A Mind at Peace

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Archipelago Books, 2008 - Fiction - 447 pages
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Set on the eve of World War II, A Mind at Peace captures the anxieties of a Turkish family facing the difficult reality entrenched in the early republic, founded on the ashes of the Ottoman Empire in 1923. Poetically drawing on the effects of cultural upheaval on the individual, Ahmet Hamdi Tanpinar illuminates the precarious balance between tradition and modernity, East and West.

Ahmet Hamdi Tanpinar has been noted as the most prominant Turkish novelist of the twentieth century. Born in Istanbul, he traveled widely in Anatolia before returning to Istanbul in 1919, after the First World War, to study literature with the poet laureate Yahya Kemal. Deeply influenced by Paul Valéry and Bergson, Tanpinar created a cultural universe in his work, bringing together Western forms of writing and the sensibilities of a decadent Ottoman culture. He taught aesthetics, mythology, and literature at the University of Istanbul.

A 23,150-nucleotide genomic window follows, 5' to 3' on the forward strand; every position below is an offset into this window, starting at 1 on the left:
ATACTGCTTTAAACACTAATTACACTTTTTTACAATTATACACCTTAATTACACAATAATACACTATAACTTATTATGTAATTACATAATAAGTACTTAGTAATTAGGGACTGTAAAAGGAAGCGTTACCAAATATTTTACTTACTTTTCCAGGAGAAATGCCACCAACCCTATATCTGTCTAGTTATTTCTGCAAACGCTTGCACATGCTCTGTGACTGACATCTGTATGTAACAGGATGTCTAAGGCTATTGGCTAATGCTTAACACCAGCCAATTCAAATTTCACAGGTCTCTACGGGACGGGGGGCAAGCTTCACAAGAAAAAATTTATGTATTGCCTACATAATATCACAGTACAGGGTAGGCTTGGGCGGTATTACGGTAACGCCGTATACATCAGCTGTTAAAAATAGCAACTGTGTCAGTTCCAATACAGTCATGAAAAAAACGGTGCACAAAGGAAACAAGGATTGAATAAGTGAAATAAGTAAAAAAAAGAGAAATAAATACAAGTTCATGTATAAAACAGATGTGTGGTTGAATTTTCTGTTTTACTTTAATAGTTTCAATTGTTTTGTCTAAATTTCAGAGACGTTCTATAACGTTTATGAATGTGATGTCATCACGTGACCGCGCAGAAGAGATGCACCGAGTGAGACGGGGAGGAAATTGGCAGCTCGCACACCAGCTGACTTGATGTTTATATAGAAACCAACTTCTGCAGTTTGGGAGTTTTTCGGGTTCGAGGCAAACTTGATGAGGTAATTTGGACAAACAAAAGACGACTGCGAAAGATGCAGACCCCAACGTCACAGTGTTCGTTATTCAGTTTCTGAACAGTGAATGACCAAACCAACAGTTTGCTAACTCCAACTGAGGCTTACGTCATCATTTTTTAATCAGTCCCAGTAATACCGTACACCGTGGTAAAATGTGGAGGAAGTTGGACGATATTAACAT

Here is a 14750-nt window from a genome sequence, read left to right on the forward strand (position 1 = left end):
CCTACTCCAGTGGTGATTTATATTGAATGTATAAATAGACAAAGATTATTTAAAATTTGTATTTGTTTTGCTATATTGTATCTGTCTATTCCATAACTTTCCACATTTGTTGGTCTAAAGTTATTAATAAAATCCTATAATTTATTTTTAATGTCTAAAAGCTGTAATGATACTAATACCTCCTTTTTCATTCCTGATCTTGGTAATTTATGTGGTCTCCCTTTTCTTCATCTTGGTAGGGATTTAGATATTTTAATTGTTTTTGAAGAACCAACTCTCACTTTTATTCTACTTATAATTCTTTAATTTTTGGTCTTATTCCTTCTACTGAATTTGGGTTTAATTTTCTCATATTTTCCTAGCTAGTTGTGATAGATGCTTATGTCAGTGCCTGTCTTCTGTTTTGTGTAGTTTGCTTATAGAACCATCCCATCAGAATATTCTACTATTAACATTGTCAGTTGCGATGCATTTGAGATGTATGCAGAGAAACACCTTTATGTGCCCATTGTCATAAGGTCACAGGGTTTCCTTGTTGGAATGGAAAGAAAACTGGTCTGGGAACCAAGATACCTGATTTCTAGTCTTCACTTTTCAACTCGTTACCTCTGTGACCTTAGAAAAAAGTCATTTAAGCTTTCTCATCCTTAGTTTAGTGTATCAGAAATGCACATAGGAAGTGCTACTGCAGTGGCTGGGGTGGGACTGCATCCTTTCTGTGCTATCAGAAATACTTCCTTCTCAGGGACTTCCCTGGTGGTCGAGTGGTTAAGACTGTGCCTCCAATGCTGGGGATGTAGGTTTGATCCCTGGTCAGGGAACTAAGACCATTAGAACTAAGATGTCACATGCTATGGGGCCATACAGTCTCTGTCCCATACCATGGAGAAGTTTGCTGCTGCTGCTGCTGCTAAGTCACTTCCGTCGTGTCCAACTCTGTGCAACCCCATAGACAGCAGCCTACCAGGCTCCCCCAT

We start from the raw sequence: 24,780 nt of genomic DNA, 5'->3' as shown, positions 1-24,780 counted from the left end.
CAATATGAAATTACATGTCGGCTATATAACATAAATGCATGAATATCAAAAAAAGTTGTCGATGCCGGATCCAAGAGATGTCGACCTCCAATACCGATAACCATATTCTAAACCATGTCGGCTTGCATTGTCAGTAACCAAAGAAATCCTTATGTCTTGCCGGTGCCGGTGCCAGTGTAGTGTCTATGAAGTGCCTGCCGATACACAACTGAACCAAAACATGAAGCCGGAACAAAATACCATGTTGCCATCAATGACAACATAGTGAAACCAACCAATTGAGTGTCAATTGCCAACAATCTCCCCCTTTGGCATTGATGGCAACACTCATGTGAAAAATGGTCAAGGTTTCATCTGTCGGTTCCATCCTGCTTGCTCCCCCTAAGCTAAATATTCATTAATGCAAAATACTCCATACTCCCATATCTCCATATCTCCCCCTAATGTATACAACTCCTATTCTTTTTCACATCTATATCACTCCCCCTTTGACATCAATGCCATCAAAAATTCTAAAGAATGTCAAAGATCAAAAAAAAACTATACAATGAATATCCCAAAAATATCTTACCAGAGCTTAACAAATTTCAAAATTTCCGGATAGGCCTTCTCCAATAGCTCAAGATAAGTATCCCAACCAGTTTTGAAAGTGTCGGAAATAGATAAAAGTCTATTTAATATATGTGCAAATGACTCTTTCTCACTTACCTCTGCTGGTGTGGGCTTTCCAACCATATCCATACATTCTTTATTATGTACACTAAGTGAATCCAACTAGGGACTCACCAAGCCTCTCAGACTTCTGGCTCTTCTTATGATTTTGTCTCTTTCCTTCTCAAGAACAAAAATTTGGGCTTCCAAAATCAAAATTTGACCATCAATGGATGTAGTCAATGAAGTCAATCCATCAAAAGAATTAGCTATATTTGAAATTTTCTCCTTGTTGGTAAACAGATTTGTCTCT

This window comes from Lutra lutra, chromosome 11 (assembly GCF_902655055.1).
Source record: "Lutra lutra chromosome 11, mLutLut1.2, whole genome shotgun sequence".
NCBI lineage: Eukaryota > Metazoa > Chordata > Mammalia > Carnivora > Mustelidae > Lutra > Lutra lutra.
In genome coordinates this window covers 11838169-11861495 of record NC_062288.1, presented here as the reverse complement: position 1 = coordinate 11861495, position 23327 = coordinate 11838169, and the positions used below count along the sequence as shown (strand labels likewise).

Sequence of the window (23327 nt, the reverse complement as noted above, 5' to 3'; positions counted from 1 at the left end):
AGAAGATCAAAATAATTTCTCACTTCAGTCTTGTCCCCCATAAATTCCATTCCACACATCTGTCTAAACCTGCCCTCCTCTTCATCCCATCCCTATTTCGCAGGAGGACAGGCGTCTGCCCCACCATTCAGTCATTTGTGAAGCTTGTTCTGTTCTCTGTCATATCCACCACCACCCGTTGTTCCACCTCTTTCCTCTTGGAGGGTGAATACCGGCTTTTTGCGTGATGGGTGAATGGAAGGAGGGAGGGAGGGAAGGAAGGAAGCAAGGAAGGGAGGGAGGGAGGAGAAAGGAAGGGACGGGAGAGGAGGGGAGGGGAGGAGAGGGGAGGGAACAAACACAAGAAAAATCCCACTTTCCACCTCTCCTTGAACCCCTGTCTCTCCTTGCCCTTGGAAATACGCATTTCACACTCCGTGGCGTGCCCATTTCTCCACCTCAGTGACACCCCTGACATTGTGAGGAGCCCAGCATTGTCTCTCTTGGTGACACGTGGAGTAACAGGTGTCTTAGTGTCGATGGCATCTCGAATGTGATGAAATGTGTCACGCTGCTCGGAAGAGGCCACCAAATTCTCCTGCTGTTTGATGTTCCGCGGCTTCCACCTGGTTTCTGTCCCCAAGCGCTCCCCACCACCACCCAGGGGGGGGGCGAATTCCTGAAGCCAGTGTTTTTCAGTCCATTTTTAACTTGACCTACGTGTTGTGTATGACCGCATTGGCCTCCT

Erdag Göknar is assistant professor of Turkish Studies at Duke University. He holds an MFA in creative writing and a Ph.D. in Near and Middle East Studies. He received, with Orhan Pamuk, the International IMPAC Dublin Literary Award for his English translation of Pamuk's My Name is Red in 2003. He is also the recipient a Fulbright fellowship and an NEA translation grant for A Mind at Peace.

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A mind at peace

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Originally published in 1949, Tanpinar's sweeping literary masterpiece is a love story of his native Turkey and of the flesh. As Turkish culture shifts from its traditional roots to a more modernized ... Read full review

Contents

Section 1
20
Section 2
32
Section 3
46
Copyright

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About the author (2008)

Ahmet Hamdi Tanipar (1901-1962) was a poet, short story writer, novelist, essayist, literary historian, member of the Turkish parliament, and professor at Istanbul University. Deeply influenced by Valéry and Bergson, he created a cultural universe in his work, bringing together a European literary voice and the sensibilities of Istanbul cosmopolitanism. His work, notable for its aesthetic complexity and its vivid descriptions of a lost Ottoman world, was rediscovered a decade after his death. He is considered one of the most significant Turkish novelists of the 20th century and is credited as an influence on many Turkish writers, including Nobel laureate Orhan Pamuk. His work has been translated into more than 25 languages.
Translator: Erdag Göknar is an assistant professor of Turkish Studies at Duke University. He is the translator of Orhan Pamuk's historical novel, My Name is Red, which received the International IMPAC Dublin Literary Award in 2003. He is also the recipient of an NEA translation grant for A Mind at Peace.

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